Quilters love to see what other quilters are up to…hence the popularity of quilt exhibits at events like QuiltCon and Quilt Festival. But quilts don’t have to win blue ribbons or be created by masters to be of interest—it’s inspirational to see what’s being stitched in your state or hometown. That’s where local and regional quilt shows come in.
My guild (Old Capitol Quilter’s Guild) has held four shows in the eleven years I’ve been a member and one was just last weekend. In lieu of a more traditional show, where quilts are mounted on upright racks, we held a “church pew quilt show.” More than 250 quilts were draped on pews and hung from the balcony, along with several, smaller displays throughout the sanctuary. The “WOW!” factor was undeniable and several volunteers commented that the most fun assignment was to be at the entrance to the church where they could hear the comments of visitors as they came through the door. I’m going to share a brief look at our show and would love to hear pointers from those of you who have organized shows.
Our decision to hold our first church pew show came after mounting shows at more traditional venues. While there were advantages to some of these—plenty of foot traffic at the local mall, for example—the set-up and take-down was no easy task and the guild had to rent and put together racks for displaying quilts. While draping quilts over pews isn’t easy, especially when dealing with queen- and king-sized quilts, but it’s much quicker than hanging them on racks…and deconstructing the show is a snap. Though we knew how many quilts we had coming in, there was plenty of arranging and re-arranging as quilts came in during the 7:30 to 9 a.m. set-up time and we saw what we needed to display.
Lots of volunteers made the set-up morning run smoothly—one crew stood on the curb in front of the church, making for it easy for members to drop quilts off on their way to work or if they couldn’t find a parking space. Several other volunteers were “runners” and brought the quilts inside. Each quilt was pre-designated, based on size, as large, wall, or small—small quilts and runners were draped over the front pews, while wall quilts hung from the balcony.
Red and white quilts, which had been our 2015 guild challenge, were displayed near the altar.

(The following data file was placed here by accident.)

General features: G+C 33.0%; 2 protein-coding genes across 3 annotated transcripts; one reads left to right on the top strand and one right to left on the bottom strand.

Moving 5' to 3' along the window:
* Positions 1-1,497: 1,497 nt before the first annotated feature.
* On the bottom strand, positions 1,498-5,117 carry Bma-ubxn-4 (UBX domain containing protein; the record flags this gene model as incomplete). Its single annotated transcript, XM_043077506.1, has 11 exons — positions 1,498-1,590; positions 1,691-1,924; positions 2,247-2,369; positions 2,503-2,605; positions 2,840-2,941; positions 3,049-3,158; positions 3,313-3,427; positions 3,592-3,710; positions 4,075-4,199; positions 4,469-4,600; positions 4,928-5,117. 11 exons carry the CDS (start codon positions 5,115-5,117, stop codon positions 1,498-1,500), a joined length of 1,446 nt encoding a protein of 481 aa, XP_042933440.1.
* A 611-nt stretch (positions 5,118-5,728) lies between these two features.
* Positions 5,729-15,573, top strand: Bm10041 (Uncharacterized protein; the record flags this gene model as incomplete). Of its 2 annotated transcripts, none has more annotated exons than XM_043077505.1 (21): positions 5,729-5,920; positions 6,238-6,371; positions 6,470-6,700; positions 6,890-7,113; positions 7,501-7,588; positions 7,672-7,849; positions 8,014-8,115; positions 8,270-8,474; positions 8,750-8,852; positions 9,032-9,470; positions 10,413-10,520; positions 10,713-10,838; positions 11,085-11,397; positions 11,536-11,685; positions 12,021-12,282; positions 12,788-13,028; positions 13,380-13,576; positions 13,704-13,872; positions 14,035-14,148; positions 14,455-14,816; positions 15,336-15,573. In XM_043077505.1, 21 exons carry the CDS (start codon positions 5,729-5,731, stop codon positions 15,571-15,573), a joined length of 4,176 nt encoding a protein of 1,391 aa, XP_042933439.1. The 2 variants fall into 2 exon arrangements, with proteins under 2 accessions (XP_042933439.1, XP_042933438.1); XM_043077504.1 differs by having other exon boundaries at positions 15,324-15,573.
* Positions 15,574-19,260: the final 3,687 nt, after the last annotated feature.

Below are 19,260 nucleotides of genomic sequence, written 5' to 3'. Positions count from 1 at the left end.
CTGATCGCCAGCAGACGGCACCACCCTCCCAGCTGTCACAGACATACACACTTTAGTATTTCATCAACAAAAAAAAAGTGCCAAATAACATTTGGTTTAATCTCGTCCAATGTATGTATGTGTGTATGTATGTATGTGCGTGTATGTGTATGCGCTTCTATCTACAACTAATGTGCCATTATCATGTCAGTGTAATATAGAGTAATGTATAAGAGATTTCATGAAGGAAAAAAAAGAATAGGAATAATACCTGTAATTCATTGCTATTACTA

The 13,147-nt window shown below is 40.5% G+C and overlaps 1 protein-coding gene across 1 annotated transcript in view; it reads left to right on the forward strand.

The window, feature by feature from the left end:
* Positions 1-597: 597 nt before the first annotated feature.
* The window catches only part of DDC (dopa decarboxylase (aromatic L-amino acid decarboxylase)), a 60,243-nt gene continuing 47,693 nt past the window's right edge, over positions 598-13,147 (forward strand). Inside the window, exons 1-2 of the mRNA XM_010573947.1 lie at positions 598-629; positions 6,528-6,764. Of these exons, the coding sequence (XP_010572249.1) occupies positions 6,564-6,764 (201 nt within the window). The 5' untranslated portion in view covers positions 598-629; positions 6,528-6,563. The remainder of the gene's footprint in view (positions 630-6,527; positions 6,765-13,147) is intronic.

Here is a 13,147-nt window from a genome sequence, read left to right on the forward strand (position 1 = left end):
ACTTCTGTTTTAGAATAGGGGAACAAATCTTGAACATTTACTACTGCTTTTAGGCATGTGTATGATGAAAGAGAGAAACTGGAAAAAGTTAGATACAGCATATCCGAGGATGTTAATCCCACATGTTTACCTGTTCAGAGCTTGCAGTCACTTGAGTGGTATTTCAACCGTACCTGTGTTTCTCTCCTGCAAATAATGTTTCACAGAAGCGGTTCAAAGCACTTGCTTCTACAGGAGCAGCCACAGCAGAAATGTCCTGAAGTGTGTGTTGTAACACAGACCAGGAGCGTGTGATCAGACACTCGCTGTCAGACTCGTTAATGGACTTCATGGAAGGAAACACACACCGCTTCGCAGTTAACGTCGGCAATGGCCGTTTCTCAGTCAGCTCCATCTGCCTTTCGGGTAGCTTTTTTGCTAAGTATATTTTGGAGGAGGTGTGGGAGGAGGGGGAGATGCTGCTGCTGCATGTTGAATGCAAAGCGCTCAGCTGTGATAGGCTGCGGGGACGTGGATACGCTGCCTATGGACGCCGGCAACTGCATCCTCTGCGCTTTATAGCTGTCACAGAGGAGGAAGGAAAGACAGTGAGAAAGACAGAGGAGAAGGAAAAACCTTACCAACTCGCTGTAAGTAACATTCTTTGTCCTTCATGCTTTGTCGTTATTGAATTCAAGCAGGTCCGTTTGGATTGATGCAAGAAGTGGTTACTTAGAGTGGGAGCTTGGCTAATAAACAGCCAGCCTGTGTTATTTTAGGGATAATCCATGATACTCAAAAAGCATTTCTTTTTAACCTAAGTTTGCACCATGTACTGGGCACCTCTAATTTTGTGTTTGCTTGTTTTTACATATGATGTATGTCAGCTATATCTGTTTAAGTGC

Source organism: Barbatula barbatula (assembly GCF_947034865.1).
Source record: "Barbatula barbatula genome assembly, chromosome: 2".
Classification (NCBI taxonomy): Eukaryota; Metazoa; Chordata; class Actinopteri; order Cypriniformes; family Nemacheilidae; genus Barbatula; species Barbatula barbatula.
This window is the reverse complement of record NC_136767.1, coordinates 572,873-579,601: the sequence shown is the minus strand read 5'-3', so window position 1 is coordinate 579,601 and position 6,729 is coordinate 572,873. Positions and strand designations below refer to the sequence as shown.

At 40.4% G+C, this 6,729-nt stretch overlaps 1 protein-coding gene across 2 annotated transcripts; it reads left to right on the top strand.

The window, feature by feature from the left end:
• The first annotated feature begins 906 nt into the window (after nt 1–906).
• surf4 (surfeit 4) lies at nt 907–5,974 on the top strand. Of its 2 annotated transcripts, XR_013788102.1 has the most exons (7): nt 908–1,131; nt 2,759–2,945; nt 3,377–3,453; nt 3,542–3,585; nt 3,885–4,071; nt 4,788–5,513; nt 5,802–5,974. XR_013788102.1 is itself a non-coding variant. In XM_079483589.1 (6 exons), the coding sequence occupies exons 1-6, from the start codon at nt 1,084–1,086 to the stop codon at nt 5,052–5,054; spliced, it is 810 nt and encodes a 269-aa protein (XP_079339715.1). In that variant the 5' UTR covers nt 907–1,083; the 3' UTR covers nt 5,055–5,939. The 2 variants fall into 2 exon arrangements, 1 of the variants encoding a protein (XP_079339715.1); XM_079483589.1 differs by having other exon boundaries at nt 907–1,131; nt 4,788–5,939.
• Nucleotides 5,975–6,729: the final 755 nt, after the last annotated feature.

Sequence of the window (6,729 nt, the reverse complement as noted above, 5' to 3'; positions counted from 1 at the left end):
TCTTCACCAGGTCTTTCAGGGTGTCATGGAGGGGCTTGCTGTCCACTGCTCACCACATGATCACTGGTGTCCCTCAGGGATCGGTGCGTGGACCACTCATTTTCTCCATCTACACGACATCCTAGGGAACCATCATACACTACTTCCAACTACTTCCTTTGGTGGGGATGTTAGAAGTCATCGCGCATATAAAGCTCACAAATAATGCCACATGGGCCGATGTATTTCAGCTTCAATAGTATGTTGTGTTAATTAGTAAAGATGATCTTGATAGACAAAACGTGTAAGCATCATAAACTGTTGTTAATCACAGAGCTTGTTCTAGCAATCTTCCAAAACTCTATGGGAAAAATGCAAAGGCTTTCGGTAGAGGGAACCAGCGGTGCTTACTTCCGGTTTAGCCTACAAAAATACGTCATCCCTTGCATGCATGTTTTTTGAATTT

And quilts made by two guild members who had passed away were displayed in their honor in separate corners of the church—these were set up the night before.
In the church entrance was an area for free-will donations and everyone who donated was eligible for a door prize. They were also eligible to win one of the gift baskets donated by shops and manufacturers. Information on local shops, area attractions, and joining the guild was on hand, too.
As visitors came into the main part of the church they were able to see examples of items made as part of the guild’s service component, as well as a display on “What is a quilt?” We hoped to get in a little education along with the visual delights.
The back of the church was designated for children’s activities, as well as for a silent auction that proved to be the best money-generator for the guild—members donated so many quilts, runners, bags, and more that we had to ask them to stop! (Unfortunately I don’t have any photos.)
When the two-day exhibit ended (we were open from 1 to 8 p.m. on Friday, in conjunction with a downtown gallery walk and from 10 a.m. to 5 p.m. Saturday, during our community’s Arts Fest) volunteers dropped the quilts from the balcony into waiting arms and guild members picked up their quilts and signed for their release. While easier than a typical show the event still required many, many hours of planning and work. But Vicki Walch, one of our two fearless quilt show leaders, put it best when she noted that while our efforts had generated some money for future guild projects “we did as well in ‘friend-raising’ as we did in fundraising.” And that, after all, is what it’s all about.
If you’d like more information about this show, click here.